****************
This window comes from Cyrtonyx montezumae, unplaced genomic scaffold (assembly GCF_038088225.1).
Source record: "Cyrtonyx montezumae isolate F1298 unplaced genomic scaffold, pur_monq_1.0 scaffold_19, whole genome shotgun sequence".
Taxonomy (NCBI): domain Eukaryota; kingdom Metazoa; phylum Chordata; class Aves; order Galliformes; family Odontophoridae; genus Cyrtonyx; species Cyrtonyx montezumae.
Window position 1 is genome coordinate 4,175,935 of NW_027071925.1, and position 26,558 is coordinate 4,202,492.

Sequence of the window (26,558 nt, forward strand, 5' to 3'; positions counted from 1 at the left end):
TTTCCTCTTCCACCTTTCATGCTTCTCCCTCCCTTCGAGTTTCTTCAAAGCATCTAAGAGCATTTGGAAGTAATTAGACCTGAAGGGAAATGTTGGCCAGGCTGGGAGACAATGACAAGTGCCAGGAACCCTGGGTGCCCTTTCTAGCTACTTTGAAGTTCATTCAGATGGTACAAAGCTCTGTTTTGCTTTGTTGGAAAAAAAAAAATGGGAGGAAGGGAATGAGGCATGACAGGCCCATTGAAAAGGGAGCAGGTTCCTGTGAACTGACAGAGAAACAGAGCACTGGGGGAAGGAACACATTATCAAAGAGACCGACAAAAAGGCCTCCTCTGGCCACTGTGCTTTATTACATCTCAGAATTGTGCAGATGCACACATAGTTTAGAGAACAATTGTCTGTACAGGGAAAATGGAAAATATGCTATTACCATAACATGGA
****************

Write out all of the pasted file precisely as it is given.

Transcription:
This window comes from Cyrtonyx montezumae, unplaced genomic scaffold (assembly GCF_038088225.1).
Source record: "Cyrtonyx montezumae isolate F1298 unplaced genomic scaffold, pur_monq_1.0 scaffold_19, whole genome shotgun sequence".
Taxonomy (NCBI): domain Eukaryota; kingdom Metazoa; phylum Chordata; class Aves; order Galliformes; family Odontophoridae; genus Cyrtonyx; species Cyrtonyx montezumae.
Window position 1 is genome coordinate 4,175,935 of NW_027071925.1, and position 26,558 is coordinate 4,202,492.

Sequence of the window (26,558 nt, forward strand, 5' to 3'; positions counted from 1 at the left end):
TTTCCTCTTCCACCTTTCATGCTTCTCCCTCCCTTCGAGTTTCTTCAAAGCATCTAAGAGCATTTGGAAGTAATTAGACCTGAAGGGAAATGTTGGCCAGGCTGGGAGACAATGACAAGTGCCAGGAACCCTGGGTGCCCTTTCTAGCTACTTTGAAGTTCATTCAGATGGTACAAAGCTCTGTTTTGCTTTGTTGGAAAAAAAAAAATGGGAGGAAGGGAATGAGGCATGACAGGCCCATTGAAAAGGGAGCAGGTTCCTGTGAACTGACAGAGAAACAGAGCACTGGGGGAAGGAACACATTATCAAAGAGACCGACAAAAAGGCCTCCTCTGGCCACTGTGCTTTATTACATCTCAGAATTGTGCAGATGCACACATAGTTTAGAGAACAATTGTCTGTACAGGGAAAATGGAAAATATGCTATTACCATAACATGGA